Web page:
Finding the root cause before jumping to conclusions

This is a real life story that represents a very common situation at many glass processing factories. It’s a story of making things right with what you have and really digging in to find the root cause of your business or production challenge. If you are a glass tempering line operator, you can find a couple of practical hints. If you are a business manager, you can reflect on whether this is the situation in your factory.

A couple of weeks back, I visited one of our existing glass tempering line customers. They have an approximately 10-year-old flat tempering furnace from Glaston, formerly Tamglass. Since their business has been good thanks to the furnace, the company is now planning to make its next tempering line investment. We started talking about the current market needs, and how those affect the requirements of today’s tempering line investment.

We talked about the new temperable soft coatings with emissivity of 0.01, the trend for larger glass sizes, new thin glass applications, today’s quality requirements for tempered glass, energy consumption, the growing competition, the importance of cost control – and many other things that need to be considered when making a tempering line investment.

At some point, our customer mentioned as a side note that he has challenges with an approximate 2 x 3 m, 6 mm black tinted glass. I told him that he should not have any challenges, since the machine is more than capable of running that glass size. So we went to see the machine together.

Defining the problem

As we came to the unloading table, it was easy to spot that the glass had terrible roller wave and was bent. We went on to the operating panel and looked at the recipe:

  • Heating time: 280 s (for 6 mm glass that is more than 46 s/mm) – unusually long
  • Furnace max temperatures: approximately 730 °C – unusually high
  • Quench section air balance between top and bottom: 37% – unusually high

I asked the operator if there was a reason why he was using such a long heating time and high furnace temperature. The answer was: “If I decrease the heating time or the temperature, the glass starts to break.”

Roller wave in glass

Roller wave, image source: © Glaston

Searching for the root cause

We walked around the factory before making any adjustments and spotted a clear fault on the pre-processing side. As we passed one grinding machine, almost all the glass pieces of a certain size had a relatively large crack in one specific part of the glass. Then things started to make sense. The operator needed to compensate for the poor edge grinding quality by overheating the glass excessively!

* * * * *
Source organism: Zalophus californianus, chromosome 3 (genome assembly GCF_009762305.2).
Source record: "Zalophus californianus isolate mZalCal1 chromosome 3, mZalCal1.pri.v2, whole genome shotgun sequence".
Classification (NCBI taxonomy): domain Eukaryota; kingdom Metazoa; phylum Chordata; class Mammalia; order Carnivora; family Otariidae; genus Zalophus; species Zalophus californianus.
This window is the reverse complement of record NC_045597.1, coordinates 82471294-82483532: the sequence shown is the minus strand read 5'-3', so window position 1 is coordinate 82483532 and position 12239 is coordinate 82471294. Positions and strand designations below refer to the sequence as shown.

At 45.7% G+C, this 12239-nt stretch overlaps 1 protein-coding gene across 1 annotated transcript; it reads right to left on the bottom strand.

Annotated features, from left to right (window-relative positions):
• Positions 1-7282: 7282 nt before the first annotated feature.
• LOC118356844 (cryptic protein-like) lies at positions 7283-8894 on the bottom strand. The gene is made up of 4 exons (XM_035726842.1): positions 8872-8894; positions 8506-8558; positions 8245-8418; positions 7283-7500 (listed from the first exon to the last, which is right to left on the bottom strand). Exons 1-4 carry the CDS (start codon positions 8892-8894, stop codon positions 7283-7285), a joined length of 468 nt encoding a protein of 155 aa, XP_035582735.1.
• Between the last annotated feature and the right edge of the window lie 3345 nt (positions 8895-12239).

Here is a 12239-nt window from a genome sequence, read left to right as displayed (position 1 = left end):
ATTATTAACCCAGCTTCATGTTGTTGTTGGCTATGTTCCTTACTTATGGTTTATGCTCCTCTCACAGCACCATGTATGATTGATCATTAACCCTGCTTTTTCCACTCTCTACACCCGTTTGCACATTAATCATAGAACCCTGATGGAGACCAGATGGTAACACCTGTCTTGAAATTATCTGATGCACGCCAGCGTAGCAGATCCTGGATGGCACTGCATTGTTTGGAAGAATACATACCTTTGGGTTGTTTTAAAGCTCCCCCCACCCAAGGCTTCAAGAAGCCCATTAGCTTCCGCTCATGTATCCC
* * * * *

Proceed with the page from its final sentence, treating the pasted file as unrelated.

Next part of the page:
Getting the process right

After spotting this we started to tune the recipe. I called to one of our process experts to confirm some parameter levels. The 730 °C for that specific glass tempering machine (Glaston-Tamglass HTF Super) the furnace temperature is too high. The first action was to decrease the overall furnace temperature. After this we slowly started to decrease the heating time. At the same time we needed to decrease the air balance (to make the pressure adjustment in the quench section more even).

Earlier, when the glass was so much overheated it was actually bent already when existing the furnace. The high air balance setting tried to overcome this but actually it tried again to correct a mistake that was already made. If you need to run with 37% level air balance there has been already a mistake in the heating section. This advice applies on both clear and tinted glass.

Glaston operator training
Getting the process right. Picture source: ©Glaston

This is not the first time I see a tempering line operator (or the line itself) being blamed for a mistake that happened much earlier in the process. This is an advice I can’t stress enough: always do the root cause analysis on the quality problems you have! There are excellent tools for this. One that I really like is the fishbone-diagram, aka cause-and-effect-diagram. I’m sure this is familiar to those who have been involved in LEAN manufacturing philosophy.


We know this situation is very common in many glass processing factories. And sadly many of the poor quality glasses end up being installed in buildings. The poor quality always leads to decreased customer satisfaction and decreasing amount of repeat orders. This is why I can’t stress enough the importance of training at all levels of the organization. You can get your internal guys to do the training once in a while or ask for the assistance from the tempering line manufacturer like Glaston.

Example of poor glazing
Picture source: ©M. Patterson, Enclos

Back to this customer’s new line investment: we agreed together to first set the process right for the existing line by arranging a proper training program for all of his operators. Only after this can we better plan the next investment and the best way to split the production between these two lines.

We already know one big difference between the existing line and the new one – size. Did you know our most-sold glass tempering line size was 2.4 m x 4.8 m just 8 years ago, whereas today it’s 2.8 m x 6.0 m?

PS. The images shown in the article are not related to this particular case.

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About the author

Miika Äppelqvist

Encourages transparent solutions in buildings and ways of working. Seven years of experience from being a glass-man in product management, sales and projects with a focus on glass heat treatment. Believes helping is the best marketing any company can do. Father of two toddlers and a wannabe sportsman with an internal love of ice hockey.